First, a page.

June 19, 2017
I really enjoy listening to podcasts. I find them to be a great way to add little bursts of learning and entertainment into my commuting, carpooling, dog walking and laundry time. Those times when I’m alone and semi-occupied tend to be short, but it definitely adds up. This week I was catching up on the new season of Gimlet Media’s Startup podcast (described on iTunes as a “series about what it's really like to start a business”).
I’m on Season 5, Episode 41 which is entitled “Running a Family and a Business” and the blurb says:
Executive coach Jerry Colonna sits down with Diana Lovett, the founder of a socially responsible chocolate company called Cissé Cocoa. In the episode, they tackle something that many founders struggle with—how to balance entrepreneurship and parenthood.
First of all, having now looked at http://www.cissecocoa.com, I feel like I need stop writing and drive to Whole Foods and try some of these amazing looking products!! OK, fine. I will wait until after work to do that…
Anyway, during the podcast discussion, Diana is very candid about how hard she is finding it to navigate being a mom and an entrepreneur. She reports feeling really guilty about missing out on so much stuff at home, and then when she leaves work she feels guilty about all the things left undone at work. She says that it feels “relentless” (a word we Juglr’s often find ourselves using as well). My heart ached for her while I was listening. Again, it makes me wonder how it is that women find this so hard, but men rarely speak about it. Do they not feel this? Do they suffer silently? Are we somehow masochists?
Coach Jerry was interesting. First of all, I found his tone and manner to be very soothing. I loved his advice to slow down when dealing with difficult issues. He compared it to a spend bump: that if you try to go through difficult issues quickly, you will just end up wrecking the undercarriage of the car. He offered interesting perspectives about the destructive power of guilt (which he defines with reference to Sharon Salzberg as hatred directed towards oneself) to lacerate ourselves and deplete our energy. I loved his question: what do you believe about the world that you would like your children to know? And I loved Diana’s answer: that she does not want her children to be bystanders nor collaborators, but people who are part of the resistance.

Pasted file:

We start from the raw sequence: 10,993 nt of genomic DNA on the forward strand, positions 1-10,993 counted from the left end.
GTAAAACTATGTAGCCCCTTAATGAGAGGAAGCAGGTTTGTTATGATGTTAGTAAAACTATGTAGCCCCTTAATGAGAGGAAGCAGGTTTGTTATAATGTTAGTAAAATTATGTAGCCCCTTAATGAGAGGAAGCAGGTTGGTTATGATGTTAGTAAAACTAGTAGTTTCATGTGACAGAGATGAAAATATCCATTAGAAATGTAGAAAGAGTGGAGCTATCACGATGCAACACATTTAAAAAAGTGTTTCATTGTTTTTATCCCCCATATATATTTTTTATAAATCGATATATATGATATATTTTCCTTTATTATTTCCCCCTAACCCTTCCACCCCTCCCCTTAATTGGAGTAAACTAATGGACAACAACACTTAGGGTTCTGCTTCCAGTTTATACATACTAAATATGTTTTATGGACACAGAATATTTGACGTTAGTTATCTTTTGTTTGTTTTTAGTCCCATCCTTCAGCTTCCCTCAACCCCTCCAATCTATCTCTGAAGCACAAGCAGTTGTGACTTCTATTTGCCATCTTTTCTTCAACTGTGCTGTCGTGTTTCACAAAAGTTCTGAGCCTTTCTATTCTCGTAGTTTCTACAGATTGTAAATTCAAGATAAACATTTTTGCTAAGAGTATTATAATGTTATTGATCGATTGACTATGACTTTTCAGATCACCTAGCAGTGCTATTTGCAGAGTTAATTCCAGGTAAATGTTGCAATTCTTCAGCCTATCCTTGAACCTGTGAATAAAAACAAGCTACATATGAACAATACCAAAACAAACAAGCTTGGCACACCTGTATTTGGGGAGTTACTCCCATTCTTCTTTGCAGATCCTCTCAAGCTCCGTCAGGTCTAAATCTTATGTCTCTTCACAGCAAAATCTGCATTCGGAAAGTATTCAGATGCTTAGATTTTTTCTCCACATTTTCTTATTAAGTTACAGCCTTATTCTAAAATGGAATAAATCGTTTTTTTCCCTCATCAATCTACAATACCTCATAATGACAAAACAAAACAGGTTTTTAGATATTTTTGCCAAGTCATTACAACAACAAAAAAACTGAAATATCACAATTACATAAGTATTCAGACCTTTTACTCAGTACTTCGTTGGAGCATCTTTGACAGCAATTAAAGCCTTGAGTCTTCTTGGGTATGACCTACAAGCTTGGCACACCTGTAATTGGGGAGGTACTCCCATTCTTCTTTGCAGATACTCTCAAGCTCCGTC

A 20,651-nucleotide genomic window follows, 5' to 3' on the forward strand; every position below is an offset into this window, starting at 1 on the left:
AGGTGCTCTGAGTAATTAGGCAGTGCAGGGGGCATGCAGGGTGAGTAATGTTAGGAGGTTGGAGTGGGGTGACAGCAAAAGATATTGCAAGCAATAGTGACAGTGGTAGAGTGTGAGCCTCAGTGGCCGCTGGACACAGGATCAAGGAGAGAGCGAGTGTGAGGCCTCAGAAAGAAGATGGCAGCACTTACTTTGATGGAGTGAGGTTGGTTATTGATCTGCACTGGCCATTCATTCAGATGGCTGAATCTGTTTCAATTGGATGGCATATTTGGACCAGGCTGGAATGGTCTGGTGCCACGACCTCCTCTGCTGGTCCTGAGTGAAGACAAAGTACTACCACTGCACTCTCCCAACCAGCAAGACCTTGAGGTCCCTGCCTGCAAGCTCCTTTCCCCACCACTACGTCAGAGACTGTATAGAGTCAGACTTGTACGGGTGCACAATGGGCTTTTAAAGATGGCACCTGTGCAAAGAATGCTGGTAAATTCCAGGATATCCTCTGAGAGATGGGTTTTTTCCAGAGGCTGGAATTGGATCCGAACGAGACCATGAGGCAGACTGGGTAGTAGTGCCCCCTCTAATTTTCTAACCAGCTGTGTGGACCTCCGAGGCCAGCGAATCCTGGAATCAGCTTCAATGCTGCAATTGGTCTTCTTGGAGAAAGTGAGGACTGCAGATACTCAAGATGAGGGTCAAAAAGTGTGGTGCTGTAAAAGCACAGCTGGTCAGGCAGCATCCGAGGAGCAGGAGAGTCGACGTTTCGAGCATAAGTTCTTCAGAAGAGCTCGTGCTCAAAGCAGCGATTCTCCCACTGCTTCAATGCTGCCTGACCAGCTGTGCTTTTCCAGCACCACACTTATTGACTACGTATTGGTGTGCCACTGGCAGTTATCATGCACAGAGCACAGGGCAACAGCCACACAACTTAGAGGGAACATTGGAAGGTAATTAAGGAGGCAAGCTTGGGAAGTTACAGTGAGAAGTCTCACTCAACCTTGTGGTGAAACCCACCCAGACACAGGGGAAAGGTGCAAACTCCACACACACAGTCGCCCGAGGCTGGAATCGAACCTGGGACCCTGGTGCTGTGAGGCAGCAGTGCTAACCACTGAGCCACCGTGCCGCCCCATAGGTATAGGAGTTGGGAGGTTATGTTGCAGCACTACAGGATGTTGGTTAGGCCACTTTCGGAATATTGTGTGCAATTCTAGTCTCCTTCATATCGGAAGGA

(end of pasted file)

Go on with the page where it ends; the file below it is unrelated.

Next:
Diana, I hear you, sister. I was senior enough in my last job that I had a decent amount of flexibility and I became the queen of running out for an hour (we live in the city because we could never make this work if we had long commutes) and then coming back and then working for a few more hours and running home to make sure I was in time for the nanny but then logging on again to do more after the kids were in bed. It is neither easy nor relaxing, but I made it work for us. But I travel and I had a team and clients and sometimes I just couldn’t be there for the girls. There were a few pretty unforgiving years there with meltdowns and “mommy don’t go’s” and leg grabbing. Or my personal favorite of “you never come to my…” When my husband travels the girls NEVER cry and beg him not to go. Why is that special bit of hell reserved for mothers? And is that a compliment to me or a failure (or maybe a bit of both?)
However, when I am struck with fear or exhaustion or any of the million other negative emotions that I have discovered are part of the startup roller coaster, I love to look at the picture at the top.
I cried when she gave it to me. I mean if ever that was a sentiment to capture what values I hope to be instilling in my daughters as a woman, mom and entrepreneur – this was it all in one adorable Fujifilm Instax printout!
So my message to you, Diana, if you happen to see this: stay strong! We can change the world (or at least some corner of it) and we definitely can raise children who strive to be part of the resistance!